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Infinite products

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Part of the Graduate Texts in Mathematics book series (GTM, volume 234)

Abstract

In the first two chapters, we introduced the random walks that are used throughout the book. We outlined this in the context of endomorphisms of compact spaces X and combinatorial trees; and we showed in Chapters 3 and 4 how this applies to wavelets and fractals. The combinatorial trees to keep in mind for illustration are sketched in Figures 1.1 (p. 8) and 2.1 (the Farey tree, p. 42). Recall further that the transition probabilities in the random-walk model are assigned via a prescribed function W on X which is assumed to satisfy a certain normalization condition. Within the context of signals, W is the absolute square of some frequency function m, or of a wavelet filter. The various paths within our tree can originate at points x chosen from the set X. As before, X carries a fixed finite-to-one endomorphism σ. If x and y are points in X such that σ (y)=x, then the number W (y) represents the probability of a transition from x to y. Step-by-step conditional probabilities and finite products are used in assigning probabilities to finite paths which originate at x. (The simplest instance of this idea is for the case when X is the circle, i.e., the one-torus \( \mathbb{T} \). For each N, we may then consider σ (z):=zN. And in the context of wavelet constructions, we introduced the additive formulation of the distinct branches of the inverse of zzN when z is complex and restricted to \( \mathbb{T} \).)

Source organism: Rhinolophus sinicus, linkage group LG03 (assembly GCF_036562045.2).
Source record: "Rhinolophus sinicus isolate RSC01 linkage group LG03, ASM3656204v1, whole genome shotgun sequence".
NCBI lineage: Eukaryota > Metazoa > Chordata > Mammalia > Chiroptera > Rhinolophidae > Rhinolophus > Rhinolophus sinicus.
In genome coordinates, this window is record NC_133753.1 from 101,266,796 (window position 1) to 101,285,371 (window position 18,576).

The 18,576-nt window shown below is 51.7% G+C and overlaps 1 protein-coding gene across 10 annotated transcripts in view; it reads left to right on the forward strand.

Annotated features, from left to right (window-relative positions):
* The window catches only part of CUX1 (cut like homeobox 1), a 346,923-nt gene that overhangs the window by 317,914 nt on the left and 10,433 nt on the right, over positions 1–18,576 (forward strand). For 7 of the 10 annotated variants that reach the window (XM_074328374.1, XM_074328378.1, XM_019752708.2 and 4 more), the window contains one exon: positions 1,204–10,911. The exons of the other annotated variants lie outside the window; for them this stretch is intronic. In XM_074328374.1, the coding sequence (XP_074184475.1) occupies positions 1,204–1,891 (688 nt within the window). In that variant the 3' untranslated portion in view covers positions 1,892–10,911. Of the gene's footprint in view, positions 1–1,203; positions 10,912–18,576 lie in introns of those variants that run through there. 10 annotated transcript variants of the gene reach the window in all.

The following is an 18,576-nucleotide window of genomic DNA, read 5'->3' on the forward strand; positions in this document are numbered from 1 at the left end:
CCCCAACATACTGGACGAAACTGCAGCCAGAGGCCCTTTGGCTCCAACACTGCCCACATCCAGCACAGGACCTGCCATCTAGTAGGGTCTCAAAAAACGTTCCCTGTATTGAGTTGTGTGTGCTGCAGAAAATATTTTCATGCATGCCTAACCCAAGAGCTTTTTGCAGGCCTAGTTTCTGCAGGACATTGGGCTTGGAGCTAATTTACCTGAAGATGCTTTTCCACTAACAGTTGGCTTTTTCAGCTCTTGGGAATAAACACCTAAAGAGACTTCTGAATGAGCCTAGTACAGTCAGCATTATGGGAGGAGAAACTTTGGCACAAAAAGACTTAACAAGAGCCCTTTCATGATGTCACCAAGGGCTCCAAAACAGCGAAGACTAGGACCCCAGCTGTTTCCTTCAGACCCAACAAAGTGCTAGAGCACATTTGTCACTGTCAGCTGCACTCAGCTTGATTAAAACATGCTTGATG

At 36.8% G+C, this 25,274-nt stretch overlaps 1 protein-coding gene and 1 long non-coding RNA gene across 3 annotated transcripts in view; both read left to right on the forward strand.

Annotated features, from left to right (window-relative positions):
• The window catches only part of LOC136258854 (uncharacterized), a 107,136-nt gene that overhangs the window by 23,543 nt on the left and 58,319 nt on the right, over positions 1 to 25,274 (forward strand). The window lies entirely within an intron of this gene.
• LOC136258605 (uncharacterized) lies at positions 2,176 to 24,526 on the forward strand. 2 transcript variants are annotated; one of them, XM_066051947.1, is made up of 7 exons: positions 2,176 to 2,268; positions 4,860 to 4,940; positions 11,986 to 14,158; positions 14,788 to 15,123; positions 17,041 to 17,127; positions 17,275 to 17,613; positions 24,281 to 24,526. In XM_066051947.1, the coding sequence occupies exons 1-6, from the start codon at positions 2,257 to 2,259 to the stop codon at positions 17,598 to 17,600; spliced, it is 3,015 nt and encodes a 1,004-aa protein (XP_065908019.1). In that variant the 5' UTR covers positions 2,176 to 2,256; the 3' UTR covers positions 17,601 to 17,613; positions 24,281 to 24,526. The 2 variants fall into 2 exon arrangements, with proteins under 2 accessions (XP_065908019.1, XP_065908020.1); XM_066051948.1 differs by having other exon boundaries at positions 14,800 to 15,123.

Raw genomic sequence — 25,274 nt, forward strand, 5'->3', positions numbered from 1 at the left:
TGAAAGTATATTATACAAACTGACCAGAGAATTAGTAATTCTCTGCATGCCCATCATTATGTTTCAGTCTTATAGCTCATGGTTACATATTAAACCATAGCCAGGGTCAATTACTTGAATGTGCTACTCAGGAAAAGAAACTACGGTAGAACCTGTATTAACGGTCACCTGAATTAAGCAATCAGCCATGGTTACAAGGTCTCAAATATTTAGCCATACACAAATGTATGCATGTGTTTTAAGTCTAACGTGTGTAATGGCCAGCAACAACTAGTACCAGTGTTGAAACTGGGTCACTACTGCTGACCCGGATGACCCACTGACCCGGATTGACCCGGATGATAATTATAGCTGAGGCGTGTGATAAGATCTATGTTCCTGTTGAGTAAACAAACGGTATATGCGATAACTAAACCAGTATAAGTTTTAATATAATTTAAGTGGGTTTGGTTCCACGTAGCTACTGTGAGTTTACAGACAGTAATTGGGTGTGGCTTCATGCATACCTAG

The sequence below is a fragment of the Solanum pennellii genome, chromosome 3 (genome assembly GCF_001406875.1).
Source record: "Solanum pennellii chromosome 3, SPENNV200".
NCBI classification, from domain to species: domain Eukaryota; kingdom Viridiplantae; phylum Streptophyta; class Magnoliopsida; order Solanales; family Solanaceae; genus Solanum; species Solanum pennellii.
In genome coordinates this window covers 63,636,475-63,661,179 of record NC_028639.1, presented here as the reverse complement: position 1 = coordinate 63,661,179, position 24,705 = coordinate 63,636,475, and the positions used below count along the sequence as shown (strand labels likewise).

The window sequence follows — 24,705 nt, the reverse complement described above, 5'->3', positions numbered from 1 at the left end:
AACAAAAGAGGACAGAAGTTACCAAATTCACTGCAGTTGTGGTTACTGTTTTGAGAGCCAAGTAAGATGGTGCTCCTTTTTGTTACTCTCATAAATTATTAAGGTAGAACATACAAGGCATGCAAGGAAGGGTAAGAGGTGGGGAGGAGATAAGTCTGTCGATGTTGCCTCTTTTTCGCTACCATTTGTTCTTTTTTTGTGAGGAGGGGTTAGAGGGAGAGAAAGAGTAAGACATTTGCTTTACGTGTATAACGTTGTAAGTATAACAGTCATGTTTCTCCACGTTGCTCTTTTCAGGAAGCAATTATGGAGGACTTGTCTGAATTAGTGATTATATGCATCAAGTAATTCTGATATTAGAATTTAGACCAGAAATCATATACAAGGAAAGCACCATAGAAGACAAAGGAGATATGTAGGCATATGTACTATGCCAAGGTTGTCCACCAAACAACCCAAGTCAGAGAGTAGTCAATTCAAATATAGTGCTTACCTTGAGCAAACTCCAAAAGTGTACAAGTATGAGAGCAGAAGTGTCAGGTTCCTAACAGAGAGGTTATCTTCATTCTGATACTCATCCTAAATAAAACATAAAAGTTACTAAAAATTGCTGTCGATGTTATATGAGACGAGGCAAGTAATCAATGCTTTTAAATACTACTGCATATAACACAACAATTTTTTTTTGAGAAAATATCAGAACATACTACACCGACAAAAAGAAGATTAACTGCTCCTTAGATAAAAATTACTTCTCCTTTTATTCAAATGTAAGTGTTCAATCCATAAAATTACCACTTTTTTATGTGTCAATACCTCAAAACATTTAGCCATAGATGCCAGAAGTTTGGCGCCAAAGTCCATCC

Keywords

Wavelet Filter Bethe Lattice Infinite Product Bond Graph Finite Path 
These keywords were added by machine and not by the authors. This process is experimental and the keywords may be updated as the learning algorithm improves.

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Copyright information

© Springer Science+Business Media, LLC 2006

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